In the Sunday Times Magazine, Pete Wells told everyone that he's moved into a rental apartment, where he'll live until his new house, and new kitchen, is ready. And the kitchen might not have bookshelves. Why? Because he hasn't unpacked his cookbooks and has found himself thus liberated from the tyranny of the book and the recipe. (Apparently when the books are out, he can't stop himself from cross referencing cooking times and being slavish in his devotion to detail. Why this would change with recipes from various cooking Web sites, I don't know.) Plus, there's an iPad or some kind of computer coming to the kitchen so who needs those old books anyway?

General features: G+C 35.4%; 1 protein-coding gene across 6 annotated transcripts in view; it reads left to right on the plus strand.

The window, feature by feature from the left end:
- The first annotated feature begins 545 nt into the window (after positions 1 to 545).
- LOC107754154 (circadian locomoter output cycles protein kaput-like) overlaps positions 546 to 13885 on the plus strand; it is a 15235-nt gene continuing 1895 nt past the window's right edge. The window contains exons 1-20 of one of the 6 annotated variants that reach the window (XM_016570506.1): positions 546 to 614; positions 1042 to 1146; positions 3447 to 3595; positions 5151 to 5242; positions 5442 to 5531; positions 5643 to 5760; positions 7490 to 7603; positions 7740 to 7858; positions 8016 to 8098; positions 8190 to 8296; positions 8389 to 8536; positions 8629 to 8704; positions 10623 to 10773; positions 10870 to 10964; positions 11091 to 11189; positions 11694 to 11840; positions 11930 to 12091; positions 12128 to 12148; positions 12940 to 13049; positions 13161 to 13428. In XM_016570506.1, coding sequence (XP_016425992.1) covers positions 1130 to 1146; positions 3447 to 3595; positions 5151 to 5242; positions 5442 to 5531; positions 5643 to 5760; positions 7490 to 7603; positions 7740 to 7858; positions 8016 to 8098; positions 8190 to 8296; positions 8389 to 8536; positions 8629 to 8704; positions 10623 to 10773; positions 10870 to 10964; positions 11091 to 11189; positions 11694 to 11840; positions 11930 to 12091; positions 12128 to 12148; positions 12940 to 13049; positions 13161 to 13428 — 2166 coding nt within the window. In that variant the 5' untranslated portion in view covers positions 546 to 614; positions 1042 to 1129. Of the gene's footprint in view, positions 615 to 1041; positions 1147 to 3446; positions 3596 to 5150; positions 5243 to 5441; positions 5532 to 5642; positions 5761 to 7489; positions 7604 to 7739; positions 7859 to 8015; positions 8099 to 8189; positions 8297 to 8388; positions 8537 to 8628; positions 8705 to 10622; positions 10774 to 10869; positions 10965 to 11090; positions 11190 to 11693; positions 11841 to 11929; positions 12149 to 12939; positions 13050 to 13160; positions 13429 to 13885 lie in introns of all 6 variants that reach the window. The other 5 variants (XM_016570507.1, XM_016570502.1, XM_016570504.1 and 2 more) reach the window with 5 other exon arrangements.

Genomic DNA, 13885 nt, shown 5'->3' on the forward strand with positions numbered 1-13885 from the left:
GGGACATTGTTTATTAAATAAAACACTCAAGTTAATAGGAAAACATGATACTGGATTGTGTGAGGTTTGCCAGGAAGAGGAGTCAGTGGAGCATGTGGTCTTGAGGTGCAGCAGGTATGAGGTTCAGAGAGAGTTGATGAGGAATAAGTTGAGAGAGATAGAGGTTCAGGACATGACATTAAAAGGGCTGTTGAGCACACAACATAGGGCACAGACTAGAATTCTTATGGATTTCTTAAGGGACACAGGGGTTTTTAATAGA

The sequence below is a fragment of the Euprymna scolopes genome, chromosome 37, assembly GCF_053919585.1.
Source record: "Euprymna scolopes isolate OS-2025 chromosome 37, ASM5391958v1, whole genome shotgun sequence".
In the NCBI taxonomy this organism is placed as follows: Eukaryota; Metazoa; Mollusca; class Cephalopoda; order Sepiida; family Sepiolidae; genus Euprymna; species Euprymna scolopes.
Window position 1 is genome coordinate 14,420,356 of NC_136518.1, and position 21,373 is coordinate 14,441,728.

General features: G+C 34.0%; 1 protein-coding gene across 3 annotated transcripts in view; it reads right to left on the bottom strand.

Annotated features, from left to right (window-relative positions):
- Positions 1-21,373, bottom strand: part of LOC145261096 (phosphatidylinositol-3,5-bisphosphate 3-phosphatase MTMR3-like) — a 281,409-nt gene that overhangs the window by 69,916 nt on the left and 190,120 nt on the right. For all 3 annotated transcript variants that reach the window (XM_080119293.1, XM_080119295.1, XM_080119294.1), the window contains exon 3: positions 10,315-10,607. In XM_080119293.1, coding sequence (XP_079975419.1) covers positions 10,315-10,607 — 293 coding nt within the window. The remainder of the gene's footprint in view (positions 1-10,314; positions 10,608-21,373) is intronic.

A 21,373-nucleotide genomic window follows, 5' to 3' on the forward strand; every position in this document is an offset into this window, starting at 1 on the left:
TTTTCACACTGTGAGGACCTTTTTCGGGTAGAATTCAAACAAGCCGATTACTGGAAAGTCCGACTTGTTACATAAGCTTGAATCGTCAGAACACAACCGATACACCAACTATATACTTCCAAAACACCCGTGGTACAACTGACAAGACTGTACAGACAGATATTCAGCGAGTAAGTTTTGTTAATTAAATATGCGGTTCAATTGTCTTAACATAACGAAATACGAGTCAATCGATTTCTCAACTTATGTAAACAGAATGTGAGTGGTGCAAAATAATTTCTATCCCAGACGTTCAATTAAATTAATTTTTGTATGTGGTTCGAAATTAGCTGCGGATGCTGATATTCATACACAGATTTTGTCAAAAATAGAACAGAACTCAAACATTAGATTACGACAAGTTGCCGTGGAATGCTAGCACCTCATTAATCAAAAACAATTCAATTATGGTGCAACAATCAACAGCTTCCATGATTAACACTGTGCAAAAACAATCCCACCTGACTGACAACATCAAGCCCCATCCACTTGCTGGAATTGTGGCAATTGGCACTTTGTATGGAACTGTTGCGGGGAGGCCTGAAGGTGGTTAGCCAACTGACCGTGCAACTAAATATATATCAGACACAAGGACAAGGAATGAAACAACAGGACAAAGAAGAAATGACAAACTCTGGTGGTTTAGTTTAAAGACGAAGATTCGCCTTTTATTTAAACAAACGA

Well, I do. I like reading cookbooks. I like it when they evoke a world. I like it when they're very bossy. I like it when they refer to themselves internally and create their own web of rules and regulations you wouldn't think of breaking, at least while you're reading them. These books aren't simply biblical, they're Levitical. (If Leviticus can be an adjective.)
Maybe someday I'll read my cookbooks from an iPad; maybe someone will come up with some kind of protective case for hands-on kitchen use; but as long as people still create discrete worlds of food with their own rules and stories, I'll be happy. I don't dream of long lunches with multiple courses and wine in jelly jars after I enter a search term, but I do when I don't know what to read and pick up an old favorite. There are somethings databases just can't do, and for all of that, there are cookbooks.